…His lips are moving.
The Taliban are hopelessly outnumbered. So why are more American and NATO troops needed in Afghanistan?
The troops are needed in the Gulf (of MEXICO), to finish cleaning up the mess BP and TransOcean started this Spring. It will take as long as the Iraq War to get that region back to normal, if it even can be done.
[P]people like Chef Chris Sherrill feel abandoned.
“It’s amazing how quickly the American public forgot that this was one of the worst manmade disasters in U.S. history,” he said. His wedding catering and event business in Gulf Shores, Ala., is teetering because few brides are still coming to the beach for weddings.
I’m nervous about eating any shrimp, or seafood that might come from the Gulf of Mexico. I’m giving up shrimp for the next decade, unless I find a source I trust.
The slight isn’t necessarily intentional. Walking with his girlfriend in a park in Des Moines, Iowa, Michael Gauthier said he wonders about the oil’s lingering impact on the environment, and he fears for Gulf residents.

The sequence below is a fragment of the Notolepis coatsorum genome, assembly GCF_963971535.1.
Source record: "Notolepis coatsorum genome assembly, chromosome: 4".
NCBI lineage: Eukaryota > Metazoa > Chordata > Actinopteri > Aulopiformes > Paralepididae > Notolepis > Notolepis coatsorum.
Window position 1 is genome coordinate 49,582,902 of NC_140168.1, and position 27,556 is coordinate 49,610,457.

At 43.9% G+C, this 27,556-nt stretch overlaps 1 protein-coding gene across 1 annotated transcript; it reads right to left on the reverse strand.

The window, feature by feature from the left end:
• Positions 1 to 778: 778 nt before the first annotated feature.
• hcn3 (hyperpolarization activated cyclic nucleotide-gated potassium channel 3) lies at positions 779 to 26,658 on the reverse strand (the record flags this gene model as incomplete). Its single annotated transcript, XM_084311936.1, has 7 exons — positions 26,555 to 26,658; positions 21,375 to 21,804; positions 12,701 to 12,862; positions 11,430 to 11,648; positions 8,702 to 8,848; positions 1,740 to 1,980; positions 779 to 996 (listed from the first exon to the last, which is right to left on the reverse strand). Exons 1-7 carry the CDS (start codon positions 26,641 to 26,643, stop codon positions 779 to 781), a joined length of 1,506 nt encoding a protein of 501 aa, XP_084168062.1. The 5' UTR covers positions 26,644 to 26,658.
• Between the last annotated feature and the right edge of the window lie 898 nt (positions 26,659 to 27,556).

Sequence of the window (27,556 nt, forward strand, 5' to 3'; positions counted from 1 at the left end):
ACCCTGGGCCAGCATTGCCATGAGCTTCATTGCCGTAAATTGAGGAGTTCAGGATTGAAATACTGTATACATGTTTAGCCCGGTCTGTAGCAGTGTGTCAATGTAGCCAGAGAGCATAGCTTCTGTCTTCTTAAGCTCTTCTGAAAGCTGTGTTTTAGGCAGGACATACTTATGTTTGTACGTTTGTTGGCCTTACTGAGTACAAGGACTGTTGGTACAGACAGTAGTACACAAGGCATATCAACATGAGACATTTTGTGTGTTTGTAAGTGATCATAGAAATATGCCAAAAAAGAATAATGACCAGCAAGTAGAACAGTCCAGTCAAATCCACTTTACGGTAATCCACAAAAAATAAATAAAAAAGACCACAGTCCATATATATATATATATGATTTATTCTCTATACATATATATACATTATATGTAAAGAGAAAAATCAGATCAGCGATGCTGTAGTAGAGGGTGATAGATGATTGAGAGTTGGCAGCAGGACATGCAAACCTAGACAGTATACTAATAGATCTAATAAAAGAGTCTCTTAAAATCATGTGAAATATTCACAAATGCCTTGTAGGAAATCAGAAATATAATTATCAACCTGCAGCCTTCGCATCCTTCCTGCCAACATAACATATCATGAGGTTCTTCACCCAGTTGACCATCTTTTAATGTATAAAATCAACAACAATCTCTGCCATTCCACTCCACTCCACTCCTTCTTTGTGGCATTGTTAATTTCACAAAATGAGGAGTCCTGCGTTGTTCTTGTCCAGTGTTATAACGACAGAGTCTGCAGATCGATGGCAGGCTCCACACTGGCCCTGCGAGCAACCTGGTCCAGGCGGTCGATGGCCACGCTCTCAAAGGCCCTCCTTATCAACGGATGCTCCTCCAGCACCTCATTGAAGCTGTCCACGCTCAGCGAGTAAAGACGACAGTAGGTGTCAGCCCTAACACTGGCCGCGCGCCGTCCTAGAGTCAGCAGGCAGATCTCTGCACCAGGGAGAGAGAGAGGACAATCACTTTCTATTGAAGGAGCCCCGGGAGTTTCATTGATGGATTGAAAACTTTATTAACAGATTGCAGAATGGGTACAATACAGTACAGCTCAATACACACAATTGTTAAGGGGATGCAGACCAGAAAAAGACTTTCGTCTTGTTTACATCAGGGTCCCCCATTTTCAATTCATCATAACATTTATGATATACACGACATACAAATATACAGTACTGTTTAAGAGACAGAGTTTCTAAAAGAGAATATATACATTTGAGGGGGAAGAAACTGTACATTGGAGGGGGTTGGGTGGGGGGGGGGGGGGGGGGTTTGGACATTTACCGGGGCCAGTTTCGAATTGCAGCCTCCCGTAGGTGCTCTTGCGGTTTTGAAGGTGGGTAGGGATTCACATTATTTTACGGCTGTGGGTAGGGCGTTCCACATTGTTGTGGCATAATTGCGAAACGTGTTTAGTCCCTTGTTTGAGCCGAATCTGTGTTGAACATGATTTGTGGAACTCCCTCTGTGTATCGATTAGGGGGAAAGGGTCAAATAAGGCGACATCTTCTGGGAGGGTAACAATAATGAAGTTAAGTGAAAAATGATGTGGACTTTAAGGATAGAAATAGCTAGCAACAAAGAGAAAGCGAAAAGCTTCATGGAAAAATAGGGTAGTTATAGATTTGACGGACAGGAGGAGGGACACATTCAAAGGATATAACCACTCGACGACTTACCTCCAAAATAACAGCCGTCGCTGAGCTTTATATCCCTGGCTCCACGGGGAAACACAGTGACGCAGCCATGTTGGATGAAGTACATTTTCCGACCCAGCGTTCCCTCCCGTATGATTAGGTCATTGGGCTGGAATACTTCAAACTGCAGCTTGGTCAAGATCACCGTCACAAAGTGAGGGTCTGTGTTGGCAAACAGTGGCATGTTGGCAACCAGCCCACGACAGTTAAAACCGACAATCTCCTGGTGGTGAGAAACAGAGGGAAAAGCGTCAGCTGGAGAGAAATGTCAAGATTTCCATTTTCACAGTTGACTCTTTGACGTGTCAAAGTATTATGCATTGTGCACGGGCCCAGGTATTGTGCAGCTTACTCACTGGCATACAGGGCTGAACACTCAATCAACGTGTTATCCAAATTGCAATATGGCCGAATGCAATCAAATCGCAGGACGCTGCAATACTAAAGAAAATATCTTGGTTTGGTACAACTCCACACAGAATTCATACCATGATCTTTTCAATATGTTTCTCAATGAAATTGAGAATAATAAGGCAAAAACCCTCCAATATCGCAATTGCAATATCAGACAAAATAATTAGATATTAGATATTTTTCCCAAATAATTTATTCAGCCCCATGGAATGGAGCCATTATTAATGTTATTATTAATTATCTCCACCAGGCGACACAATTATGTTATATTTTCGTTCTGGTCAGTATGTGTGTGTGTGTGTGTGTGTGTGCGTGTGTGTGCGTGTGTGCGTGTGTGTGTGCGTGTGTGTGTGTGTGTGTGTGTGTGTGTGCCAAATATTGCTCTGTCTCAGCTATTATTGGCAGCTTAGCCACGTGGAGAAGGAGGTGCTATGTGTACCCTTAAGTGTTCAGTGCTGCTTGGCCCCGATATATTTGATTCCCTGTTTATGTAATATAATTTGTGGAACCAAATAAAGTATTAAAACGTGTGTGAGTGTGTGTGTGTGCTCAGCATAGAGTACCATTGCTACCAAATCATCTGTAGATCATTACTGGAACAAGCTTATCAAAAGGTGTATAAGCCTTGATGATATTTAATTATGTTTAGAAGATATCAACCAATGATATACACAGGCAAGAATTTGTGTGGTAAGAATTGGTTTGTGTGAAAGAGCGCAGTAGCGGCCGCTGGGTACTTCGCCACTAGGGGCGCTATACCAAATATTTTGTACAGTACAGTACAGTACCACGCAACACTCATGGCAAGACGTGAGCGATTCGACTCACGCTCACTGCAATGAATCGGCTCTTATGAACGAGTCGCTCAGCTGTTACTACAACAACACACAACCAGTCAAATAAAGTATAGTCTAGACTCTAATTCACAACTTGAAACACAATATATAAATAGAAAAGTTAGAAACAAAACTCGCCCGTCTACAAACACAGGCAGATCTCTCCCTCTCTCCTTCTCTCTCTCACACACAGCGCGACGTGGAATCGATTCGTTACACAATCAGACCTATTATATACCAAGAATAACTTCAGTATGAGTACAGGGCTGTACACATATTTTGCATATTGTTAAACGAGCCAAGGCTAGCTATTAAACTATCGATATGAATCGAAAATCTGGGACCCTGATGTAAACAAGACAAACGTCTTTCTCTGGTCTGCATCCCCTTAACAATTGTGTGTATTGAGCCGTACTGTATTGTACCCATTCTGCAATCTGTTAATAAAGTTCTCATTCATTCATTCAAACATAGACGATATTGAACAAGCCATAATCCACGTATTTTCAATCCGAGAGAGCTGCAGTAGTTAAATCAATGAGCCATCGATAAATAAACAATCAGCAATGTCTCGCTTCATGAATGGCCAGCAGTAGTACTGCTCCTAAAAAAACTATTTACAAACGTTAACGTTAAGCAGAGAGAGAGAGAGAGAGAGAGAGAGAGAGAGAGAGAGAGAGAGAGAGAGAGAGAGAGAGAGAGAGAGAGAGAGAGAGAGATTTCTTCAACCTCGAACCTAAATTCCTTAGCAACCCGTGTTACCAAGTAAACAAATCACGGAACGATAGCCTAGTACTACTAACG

“It’s not in your face every day so you forget about it. Who doesn’t have bills to pay and work to go to? Who has time to think about what’s going on in Louisiana?” said Gauthier, 26.
What’s going on is the continued arrival of oil washing ashore, although in lesser amounts than during the summer. Dire predictions of environmental Armageddon have yet to materialize, but there’s also no consensus on how badly the ecosystem has suffered.
At first, no one could agree on how much oil was spilling into the Gulf; now there’s disagreement over how much remains. A commission this week faulted Barack Obama’s administration for multiple missteps, including an effort to block scientists from telling the public how bad the spill could be early on.
“If someone could say it will affect this, our shrimp are going to be poisoned for 10 years, people would think this is a bigger deal maybe,” said Scott Peterson, 37, also of Des Moines.